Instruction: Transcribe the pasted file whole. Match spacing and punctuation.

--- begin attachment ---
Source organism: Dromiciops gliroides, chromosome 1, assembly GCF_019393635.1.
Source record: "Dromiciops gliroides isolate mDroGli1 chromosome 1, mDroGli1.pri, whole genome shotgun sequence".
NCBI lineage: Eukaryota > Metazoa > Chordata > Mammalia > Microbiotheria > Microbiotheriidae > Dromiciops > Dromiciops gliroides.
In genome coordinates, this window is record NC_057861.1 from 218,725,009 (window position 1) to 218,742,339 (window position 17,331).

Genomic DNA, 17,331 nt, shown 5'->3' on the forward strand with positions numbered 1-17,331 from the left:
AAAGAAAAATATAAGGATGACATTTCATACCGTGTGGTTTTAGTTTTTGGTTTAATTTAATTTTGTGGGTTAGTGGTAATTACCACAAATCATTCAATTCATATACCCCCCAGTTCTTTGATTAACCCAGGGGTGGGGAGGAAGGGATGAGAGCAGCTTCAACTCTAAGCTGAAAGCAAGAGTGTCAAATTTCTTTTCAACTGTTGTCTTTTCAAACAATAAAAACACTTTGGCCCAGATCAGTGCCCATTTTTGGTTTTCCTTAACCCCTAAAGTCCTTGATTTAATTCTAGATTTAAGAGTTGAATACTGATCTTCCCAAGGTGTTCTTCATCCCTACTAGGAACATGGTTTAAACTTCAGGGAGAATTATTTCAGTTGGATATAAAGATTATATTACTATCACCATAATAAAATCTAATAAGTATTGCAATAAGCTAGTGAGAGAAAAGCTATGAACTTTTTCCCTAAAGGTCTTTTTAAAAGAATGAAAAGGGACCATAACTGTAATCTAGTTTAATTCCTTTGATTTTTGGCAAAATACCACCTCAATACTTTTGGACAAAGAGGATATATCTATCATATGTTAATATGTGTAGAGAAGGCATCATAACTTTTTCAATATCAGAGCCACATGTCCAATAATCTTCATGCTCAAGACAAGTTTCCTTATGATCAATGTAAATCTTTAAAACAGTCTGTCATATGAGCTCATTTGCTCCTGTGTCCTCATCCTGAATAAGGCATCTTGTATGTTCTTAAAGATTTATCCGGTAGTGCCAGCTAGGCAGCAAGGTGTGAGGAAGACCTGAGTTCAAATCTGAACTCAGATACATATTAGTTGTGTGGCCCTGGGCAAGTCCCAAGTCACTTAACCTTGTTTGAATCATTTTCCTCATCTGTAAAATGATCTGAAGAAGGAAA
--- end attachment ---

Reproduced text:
Source organism: Dromiciops gliroides, chromosome 1, assembly GCF_019393635.1.
Source record: "Dromiciops gliroides isolate mDroGli1 chromosome 1, mDroGli1.pri, whole genome shotgun sequence".
NCBI lineage: Eukaryota > Metazoa > Chordata > Mammalia > Microbiotheria > Microbiotheriidae > Dromiciops > Dromiciops gliroides.
In genome coordinates, this window is record NC_057861.1 from 218,725,009 (window position 1) to 218,742,339 (window position 17,331).

Genomic DNA, 17,331 nt, shown 5'->3' on the forward strand with positions numbered 1-17,331 from the left:
AAAGAAAAATATAAGGATGACATTTCATACCGTGTGGTTTTAGTTTTTGGTTTAATTTAATTTTGTGGGTTAGTGGTAATTACCACAAATCATTCAATTCATATACCCCCCAGTTCTTTGATTAACCCAGGGGTGGGGAGGAAGGGATGAGAGCAGCTTCAACTCTAAGCTGAAAGCAAGAGTGTCAAATTTCTTTTCAACTGTTGTCTTTTCAAACAATAAAAACACTTTGGCCCAGATCAGTGCCCATTTTTGGTTTTCCTTAACCCCTAAAGTCCTTGATTTAATTCTAGATTTAAGAGTTGAATACTGATCTTCCCAAGGTGTTCTTCATCCCTACTAGGAACATGGTTTAAACTTCAGGGAGAATTATTTCAGTTGGATATAAAGATTATATTACTATCACCATAATAAAATCTAATAAGTATTGCAATAAGCTAGTGAGAGAAAAGCTATGAACTTTTTCCCTAAAGGTCTTTTTAAAAGAATGAAAAGGGACCATAACTGTAATCTAGTTTAATTCCTTTGATTTTTGGCAAAATACCACCTCAATACTTTTGGACAAAGAGGATATATCTATCATATGTTAATATGTGTAGAGAAGGCATCATAACTTTTTCAATATCAGAGCCACATGTCCAATAATCTTCATGCTCAAGACAAGTTTCCTTATGATCAATGTAAATCTTTAAAACAGTCTGTCATATGAGCTCATTTGCTCCTGTGTCCTCATCCTGAATAAGGCATCTTGTATGTTCTTAAAGATTTATCCGGTAGTGCCAGCTAGGCAGCAAGGTGTGAGGAAGACCTGAGTTCAAATCTGAACTCAGATACATATTAGTTGTGTGGCCCTGGGCAAGTCCCAAGTCACTTAACCTTGTTTGAATCATTTTCCTCATCTGTAAAATGATCTGAAGAAGGAAA